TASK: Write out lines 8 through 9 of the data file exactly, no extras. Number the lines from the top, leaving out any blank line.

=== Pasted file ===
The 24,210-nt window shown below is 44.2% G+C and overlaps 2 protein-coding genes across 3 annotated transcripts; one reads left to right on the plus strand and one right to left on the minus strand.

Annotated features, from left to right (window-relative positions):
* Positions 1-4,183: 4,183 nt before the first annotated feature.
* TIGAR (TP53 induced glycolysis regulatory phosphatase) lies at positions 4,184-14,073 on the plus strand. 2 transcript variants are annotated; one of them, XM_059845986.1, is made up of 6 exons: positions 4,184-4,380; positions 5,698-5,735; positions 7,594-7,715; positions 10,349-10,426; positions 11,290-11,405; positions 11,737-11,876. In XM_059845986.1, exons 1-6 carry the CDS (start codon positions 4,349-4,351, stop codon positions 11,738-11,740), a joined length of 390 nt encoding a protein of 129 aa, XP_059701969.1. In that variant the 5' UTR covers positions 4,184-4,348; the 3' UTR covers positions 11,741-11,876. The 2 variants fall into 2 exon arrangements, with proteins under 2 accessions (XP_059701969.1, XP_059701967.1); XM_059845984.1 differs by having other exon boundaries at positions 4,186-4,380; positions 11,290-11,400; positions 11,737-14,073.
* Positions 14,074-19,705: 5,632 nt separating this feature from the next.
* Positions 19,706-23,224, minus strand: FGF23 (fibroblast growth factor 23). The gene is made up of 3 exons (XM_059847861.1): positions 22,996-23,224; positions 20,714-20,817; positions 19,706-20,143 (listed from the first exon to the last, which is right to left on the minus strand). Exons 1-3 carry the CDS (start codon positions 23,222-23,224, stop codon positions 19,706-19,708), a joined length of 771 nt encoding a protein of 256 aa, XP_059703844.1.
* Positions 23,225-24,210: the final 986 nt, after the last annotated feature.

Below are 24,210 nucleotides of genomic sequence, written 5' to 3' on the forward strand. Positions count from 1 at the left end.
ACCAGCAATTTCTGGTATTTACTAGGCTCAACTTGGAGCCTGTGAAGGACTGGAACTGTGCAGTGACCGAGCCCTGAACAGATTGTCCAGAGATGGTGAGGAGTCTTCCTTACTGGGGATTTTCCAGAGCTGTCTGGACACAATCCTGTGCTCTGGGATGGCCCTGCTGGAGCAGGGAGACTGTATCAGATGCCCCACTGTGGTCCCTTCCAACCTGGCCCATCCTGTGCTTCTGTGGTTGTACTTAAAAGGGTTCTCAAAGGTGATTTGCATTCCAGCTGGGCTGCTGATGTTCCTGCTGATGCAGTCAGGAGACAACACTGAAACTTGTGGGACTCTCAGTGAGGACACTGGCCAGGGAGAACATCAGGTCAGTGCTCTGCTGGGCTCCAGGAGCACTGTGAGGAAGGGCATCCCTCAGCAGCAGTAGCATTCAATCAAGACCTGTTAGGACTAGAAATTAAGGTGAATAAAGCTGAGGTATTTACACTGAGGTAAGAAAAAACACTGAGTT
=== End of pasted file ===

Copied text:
Below are 24,210 nucleotides of genomic sequence, written 5' to 3' on the forward strand. Positions count from 1 at the left end.
ACCAGCAATTTCTGGTATTTACTAGGCTCAACTTGGAGCCTGTGAAGGACTGGAACTGTGCAGTGACCGAGCCCTGAACAGATTGTCCAGAGATGGTGAGGAGTCTTCCTTACTGGGGATTTTCCAGAGCTGTCTGGACACAATCCTGTGCTCTGGGATGGCCCTGCTGGAGCAGGGAGACTGTATCAGATGCCCCACTGTGGTCCCTTCCAACCTGGCCCATCCTGTGCTTCTGTGGTTGTACTTAAAAGGGTTCTCAAAGGTGATTTGCATTCCAGCTGGGCTGCTGATGTTCCTGCTGATGCAGTCAGGAGACAACACTGAAACTTGTGGGACTCTCAGTGAGGACACTGGCCAGGGAGAACATCAGGTCAGTGCTCTGCTGGGCTCCAGGAGCACTGTGAGGAAGGGCATCCCTCAGCAGCAGTAGCATTCAATCAAGACCTGTTAGGACTAGAAATTAAGGTGAATAAAGCTGAGGTATTTACACTGAGGTAAGAAAAAACACTGAGTT